Most girls, however, pay fees and it is not just that. It is above all that the girls have to be taken to the places for training by their parents. And it is this, above all else, which hits black communities. Many women here have more than one job to feed their families. Many also do shift work. Often the fathers do too. And some training grounds need a car to get to them.

The result is that it is not them who can enable their daughters to train to be serious footballers.

Location based inequality for girls

We look at the elite clubs: Chelsea and others and Fulham, whose men’s stadiums might be in cities and urban areas, but their training grounds and especially the women’s training grounds and places they play their games in, are very often in suburban areas. 

So it is natural that these training grounds attract suburban white girls, middle class, who live around there locally. Emma Hayes, the celebrated manager of Women’s Chelsea Club team has called the women’s football game a “middle class game”. 

There are local urban community initiatives where the coaching of girls from ethnic minorities takes place. But the transfer of the most talented girls to training for a future as a professional footballer is mostly not an option.

UEFA national clubs

This situation is mirrored in most of the countries whose national teams compete in UEFA. But I said earlier: France is not like that.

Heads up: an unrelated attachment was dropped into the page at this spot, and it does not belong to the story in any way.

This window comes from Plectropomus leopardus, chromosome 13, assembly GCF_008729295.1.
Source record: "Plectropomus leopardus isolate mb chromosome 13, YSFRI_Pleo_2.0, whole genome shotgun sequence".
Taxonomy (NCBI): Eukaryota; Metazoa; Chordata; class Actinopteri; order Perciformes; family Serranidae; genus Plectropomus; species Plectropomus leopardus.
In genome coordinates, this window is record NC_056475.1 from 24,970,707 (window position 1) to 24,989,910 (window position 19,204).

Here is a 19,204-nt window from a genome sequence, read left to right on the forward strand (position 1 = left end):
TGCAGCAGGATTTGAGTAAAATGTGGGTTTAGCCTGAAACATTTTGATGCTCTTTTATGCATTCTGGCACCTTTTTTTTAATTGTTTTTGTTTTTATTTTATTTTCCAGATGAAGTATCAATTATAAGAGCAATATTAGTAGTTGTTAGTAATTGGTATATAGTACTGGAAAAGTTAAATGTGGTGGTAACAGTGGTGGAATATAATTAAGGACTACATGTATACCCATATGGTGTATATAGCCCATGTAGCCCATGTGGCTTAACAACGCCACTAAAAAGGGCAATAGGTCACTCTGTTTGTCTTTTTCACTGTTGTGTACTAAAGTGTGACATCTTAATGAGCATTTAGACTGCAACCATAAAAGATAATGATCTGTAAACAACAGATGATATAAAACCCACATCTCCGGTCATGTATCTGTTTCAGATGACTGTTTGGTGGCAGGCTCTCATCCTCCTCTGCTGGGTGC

Why? Because sport is the financial responsibility of the municipalities and the regions (départements) and as a consequence, the expenses of football training are covered regardless of whether you are a girl or a boy. And this has transferred really visibly into the composition of their national women’s team. Compare their national men and women’s squads and you will see the same spread of black players in both teams.

It seems that the Football Association (FA) has recently been made aware of the disparity between the diversity of the local population at large and in the male team and that of the women. There are discussions taking place but not enough and without enough pressure. One discussion with Arsenal is a point in case, where the club says they are aware of the lack of diversity in their successful women’s team. For Arsenal, there is  diversity both in the area where the men’s stadium is, among the fans and especially in the composition of the men’s team. But that cannot be said of their women’s Arsenal team. So they are looking to how to bring women’s training closer into the urban area where their main stadium is—at least just looking to date.

So there is some talk of moving academies from the suburbs into urban areas or having what is known as “outreach”.  In my local case, however, regardless of whether Fulham Foundation has training sessions in Brixton or not, girls have to pay fees even if they get chosen for something more.

But why does it matter to football? Women are doing well. But imagine if the field were larger to choose from. Imagine if the pool included girls from many more communities! Then surely there could be even more excellence for the sport as a whole.

And what can we do ourselves? We must ask our councillors to press for bursaries for talented girl footballers like in France. We must get leaders of political parties and future governments to understand how much fairer it would be.

And finally, I have used the example of girl’s football as an image of a beautiful phenomenon to behold, a manifestation of Sisterhood in a really special way, but where both gender and economic inequalities have prevented us from enjoying the fruits of true diversity.